The majority of readers confirmed that they see it either. Most of you supported my outlook of an extended Handle with another zigzag to the downside. This was the right guess. Let me show it to you in an updated chart below.
Indeed, the gold futures price followed the black zigzag on the chart to the downside. Hence, the outlook played out as planned. However, the depth of the drop was excessive as it hit below the expected valley of 50% Fibonacci retracement level and even 61.8%. The collapse stopped only close to four-fifths of the Cup. The classic approach would invalidate the pattern in this case.
The window of opportunity is still open for gold bulls as the current consolidation could change its shape from the Cup & Handle model to another well-known pattern.
The combination of a flat topside and the rising valleys forms the Ascending Triangle pattern (purple). The recent bounce of the gold price marked the second touch point ($1,787) for the support line.
The price could make another zigzag up and down (blue) before heading to the breakup point. The latter is located at the all-time high of $2,075. The target is located at the maximum width of the pattern added to the trigger point and aims at $2,473. We could see the similarity with the earlier Cup & Handle pattern in terms of target and trigger.
The invalidation point is located in the valley of 2021 at $1,677. It will be moved higher once the projected zigzag is completed to limit the risk at a higher valley inside of the pattern.
The RSI flirts with the neutral line around 50, reflecting the current indecisiveness of the market. However, the indicator should consolidate in the bullish area to support the breakout.
I want to share another chart below as a reminder, which is quietly emerging in the background. One day, it could play out not in favor of gold. This could be the last window of opportunity for gold as the process has kicked off already, and it is projected to get even more impulse.
I already showed you the influence of the U.S. M2 money supply indicator (orange) on the gold price this January. The price of gold stopped right on the top of the M2 and could not break beyond it in the recent second attempt. Recently, the M2 has been relatively stable, as it has dropped only about thirty billion since the start of the year.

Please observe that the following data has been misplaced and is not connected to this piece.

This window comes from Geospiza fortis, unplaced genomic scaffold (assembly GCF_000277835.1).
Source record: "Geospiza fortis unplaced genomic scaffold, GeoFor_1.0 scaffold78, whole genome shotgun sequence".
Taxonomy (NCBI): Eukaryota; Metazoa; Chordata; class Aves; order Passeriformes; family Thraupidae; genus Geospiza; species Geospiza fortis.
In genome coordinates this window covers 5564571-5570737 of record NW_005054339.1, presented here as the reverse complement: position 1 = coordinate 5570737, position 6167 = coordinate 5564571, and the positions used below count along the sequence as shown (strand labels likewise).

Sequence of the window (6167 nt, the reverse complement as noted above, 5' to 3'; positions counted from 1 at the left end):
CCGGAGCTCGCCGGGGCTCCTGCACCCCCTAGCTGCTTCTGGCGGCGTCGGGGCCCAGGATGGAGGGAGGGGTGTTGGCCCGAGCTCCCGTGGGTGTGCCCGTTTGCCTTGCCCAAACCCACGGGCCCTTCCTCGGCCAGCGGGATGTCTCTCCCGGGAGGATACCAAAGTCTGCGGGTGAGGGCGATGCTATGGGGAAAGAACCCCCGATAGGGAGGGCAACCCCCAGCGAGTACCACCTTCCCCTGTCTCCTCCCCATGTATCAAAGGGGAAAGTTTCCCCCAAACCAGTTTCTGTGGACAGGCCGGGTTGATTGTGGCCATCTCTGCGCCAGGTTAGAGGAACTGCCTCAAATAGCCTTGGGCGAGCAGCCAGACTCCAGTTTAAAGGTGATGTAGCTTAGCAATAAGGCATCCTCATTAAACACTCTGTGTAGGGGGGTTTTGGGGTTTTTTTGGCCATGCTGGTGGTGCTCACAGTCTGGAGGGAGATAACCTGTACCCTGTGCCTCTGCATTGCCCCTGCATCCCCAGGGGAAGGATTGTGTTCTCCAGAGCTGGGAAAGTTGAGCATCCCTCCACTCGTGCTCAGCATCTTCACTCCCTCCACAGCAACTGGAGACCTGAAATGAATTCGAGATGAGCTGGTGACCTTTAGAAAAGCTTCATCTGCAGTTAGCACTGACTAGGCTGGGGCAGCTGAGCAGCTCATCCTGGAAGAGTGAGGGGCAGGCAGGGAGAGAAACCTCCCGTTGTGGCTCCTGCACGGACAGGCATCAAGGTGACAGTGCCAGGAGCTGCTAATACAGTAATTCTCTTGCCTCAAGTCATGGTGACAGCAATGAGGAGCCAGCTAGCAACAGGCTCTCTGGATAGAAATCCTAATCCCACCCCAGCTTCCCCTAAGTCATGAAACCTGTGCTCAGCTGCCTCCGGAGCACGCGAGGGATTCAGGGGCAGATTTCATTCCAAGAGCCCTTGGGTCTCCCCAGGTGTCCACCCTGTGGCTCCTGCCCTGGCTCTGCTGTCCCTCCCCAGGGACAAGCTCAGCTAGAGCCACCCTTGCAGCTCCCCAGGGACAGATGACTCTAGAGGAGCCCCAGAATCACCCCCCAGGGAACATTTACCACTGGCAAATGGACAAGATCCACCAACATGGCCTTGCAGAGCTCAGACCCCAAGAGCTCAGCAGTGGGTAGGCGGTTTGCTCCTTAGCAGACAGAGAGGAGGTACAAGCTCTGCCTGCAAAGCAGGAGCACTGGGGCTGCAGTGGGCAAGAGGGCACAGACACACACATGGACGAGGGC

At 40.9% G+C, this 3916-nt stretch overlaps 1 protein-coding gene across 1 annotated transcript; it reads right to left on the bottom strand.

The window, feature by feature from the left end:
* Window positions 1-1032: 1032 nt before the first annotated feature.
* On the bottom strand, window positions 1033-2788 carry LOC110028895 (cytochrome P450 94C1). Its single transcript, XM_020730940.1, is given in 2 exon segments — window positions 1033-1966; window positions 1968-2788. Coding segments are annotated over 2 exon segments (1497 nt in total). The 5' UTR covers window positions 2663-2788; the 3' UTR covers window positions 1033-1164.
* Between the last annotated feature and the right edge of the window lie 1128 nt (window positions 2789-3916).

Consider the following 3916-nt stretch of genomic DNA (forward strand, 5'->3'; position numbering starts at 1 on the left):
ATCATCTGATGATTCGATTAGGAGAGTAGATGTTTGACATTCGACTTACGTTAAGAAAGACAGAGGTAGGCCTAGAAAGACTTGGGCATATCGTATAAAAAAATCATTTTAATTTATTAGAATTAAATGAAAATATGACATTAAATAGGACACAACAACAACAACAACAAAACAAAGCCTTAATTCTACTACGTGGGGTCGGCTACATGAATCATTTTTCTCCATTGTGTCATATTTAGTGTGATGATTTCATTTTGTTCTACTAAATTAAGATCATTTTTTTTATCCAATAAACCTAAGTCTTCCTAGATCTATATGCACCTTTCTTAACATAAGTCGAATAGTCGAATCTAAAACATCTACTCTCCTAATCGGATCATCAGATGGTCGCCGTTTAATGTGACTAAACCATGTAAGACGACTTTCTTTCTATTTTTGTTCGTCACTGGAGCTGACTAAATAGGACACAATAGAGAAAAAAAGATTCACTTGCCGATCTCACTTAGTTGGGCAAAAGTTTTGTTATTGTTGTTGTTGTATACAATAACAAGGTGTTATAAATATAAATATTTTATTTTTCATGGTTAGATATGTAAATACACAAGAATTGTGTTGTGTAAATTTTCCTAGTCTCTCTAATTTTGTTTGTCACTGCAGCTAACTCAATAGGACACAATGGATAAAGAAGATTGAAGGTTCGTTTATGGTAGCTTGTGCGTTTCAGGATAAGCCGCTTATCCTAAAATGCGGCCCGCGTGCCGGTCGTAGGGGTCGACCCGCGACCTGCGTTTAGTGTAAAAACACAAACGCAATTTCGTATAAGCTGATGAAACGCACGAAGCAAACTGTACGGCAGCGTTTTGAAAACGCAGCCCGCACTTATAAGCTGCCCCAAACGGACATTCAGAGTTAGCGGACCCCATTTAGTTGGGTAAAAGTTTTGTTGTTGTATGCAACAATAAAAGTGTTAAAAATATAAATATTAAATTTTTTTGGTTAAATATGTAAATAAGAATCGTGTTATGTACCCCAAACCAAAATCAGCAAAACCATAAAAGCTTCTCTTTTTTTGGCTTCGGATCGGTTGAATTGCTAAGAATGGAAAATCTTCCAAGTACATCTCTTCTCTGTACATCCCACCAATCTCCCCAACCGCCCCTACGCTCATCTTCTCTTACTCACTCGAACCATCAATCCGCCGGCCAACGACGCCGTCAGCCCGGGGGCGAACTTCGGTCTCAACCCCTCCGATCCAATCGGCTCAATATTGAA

This time, I added the correlation indicator (orange) underneath to show you that the current positive link of the M2 is still very strong with the gold price at 0.84, which is almost absolute.
The blue line shows the real U.S. interest rate. We could notice that during the collapse cycle of this indicator from +3.95% in 2006 down to negative -3.65% in 2011, the price of gold more than tripled from $600 up to $1,921. In addition, from 2011 to 2019, the real interest rate had grown from a negative reading to the top of +1%; this resulted in the suppressed gold price in the range of $1,046-$1,300.
The correlation indicator (blue) shows the strong opposite correlation of the real interest rate at -0.62 with the gold price.
The Fed started the tightening and the question is only how far it could go. In my experiment with the interest rates this month, the relative calculations brought me to the double-digit rate of 11.5% for the Fed rate, which looks unbelievable these days. The majority of readers chose the half of it as a maximum.
The flat or falling M2 with the rising real interest rate looks like the mouth of the giant beast, which is going to close and “chew” the gold price trapped inside. The crossover point of the gold price with the real interest rate is around $1,200, which is a huge collapse from the current level. I shared this scenario last March in the “Wake-Up Call For Gold.”
Only restarting the money-printing machine and the inflation surpassing the tightening speed could cancel this scenario.
INO.com Contributor, Metals
Disclosure: This contributor has no positions in any stocks mentioned in this article. This article is the opinion of the contributor themselves. The above is a matter of opinion provided for general information purposes only and is not intended as investment advice. This contributor is not receiving compensation (other than from INO.com) for their opinion.